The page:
Lindy Blog Posts

A collection of blog posts from other people that I think are timeless and that I find myself referencing a lot
Lindy Blog Posts

Sort by Controversial / Scissor Statements by SlateStarCodex

  • This short story helped me understand the current media and social media climate better than anything else I’ve read
  • If you liked the above short-fiction, an unofficial supplemental non-fiction post from the same author:

What will be the "turns out cigarettes are bad for us" of our generation?

  • This question was posed on Reddit a few months back and got some excellent responses. The team at Quid summarized those answers here. The two most popular responses: Vaping and hearing loss from headphones. A lot of other interesting responses as well, such as “pre-workout drinks” (who remembers the original Jack3d?), sleep deprivation, the loss of the ability to focus for extended periods of time (screw you, Facebook), a lack of Children’s play leading to development and socialization issues, and many more!

We Shouldn't Always Feel Comfortable: Why 'To Kill a Mockingbird' Matters

  • "A good education should, inherently, cause us discomfort. Part of the "enlightening experience" built into the definition of the word "education" itself is shining light into the darkness of our own ignorance. When has that ever felt good?"
  • Change is difficult, but it's all around us and it is not slowing down.  If anything, people make the argument that the rate of change is actually speeding up all around us.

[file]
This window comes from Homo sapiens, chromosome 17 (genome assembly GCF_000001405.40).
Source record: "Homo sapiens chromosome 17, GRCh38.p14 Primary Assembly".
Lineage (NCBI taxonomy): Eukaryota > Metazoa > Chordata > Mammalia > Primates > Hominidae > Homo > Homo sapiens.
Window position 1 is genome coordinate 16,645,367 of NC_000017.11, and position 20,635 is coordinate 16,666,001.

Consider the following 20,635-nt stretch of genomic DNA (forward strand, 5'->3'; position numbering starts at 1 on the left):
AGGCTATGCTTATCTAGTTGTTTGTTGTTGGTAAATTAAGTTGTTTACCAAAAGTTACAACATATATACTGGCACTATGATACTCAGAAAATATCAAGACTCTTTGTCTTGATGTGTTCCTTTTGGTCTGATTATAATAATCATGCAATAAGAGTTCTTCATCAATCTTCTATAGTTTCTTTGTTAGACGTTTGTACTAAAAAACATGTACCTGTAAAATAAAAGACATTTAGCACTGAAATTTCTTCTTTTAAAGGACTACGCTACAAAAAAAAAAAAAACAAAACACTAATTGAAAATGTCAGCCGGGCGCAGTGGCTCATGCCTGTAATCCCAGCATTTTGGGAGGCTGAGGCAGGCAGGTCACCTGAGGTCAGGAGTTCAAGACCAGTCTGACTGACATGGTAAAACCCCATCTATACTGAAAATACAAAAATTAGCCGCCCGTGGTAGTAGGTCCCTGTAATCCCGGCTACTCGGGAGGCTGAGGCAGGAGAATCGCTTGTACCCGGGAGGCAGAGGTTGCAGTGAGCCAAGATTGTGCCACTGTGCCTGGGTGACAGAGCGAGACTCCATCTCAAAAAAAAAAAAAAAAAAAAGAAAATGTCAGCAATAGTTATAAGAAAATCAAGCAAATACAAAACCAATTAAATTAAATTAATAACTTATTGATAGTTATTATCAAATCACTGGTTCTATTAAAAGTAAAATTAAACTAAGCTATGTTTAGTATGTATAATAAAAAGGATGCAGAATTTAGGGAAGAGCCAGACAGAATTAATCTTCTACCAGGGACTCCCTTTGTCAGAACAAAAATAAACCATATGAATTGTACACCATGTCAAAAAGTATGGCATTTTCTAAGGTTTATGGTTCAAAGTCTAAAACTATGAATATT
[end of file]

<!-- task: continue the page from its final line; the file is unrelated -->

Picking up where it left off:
• "A person's success in life can be measured by the number of uncomfortable conversations he or she is willing to have." - Tim Ferriss(?)

However, free speech doesn't mean that I can't show you the door

On Culture’s That Build

  • "First, the TLDR version:  In the 21st century, the main question in American social life is not "how do we make that happen?" but "how do we get management to take our side?" This is a learned response, and a culture which has internalized it will not be a culture that "builds.”"
  • Even now both the Party and the state bureaucracies that canvas the Chinese hinterland are highly decentralized; these government and Party units are given a great deal of room for experimentation and in many realms are practically independent from outside control. This causes endless frustration to centralizers in Beijing, but the benefits are clear: it is not wrong to think of these units as "labs of communism." Various scholars have suggested that the decentralized nature of the CPC's regime explains both its longevity and its ability to foster strong economic growth.[10]

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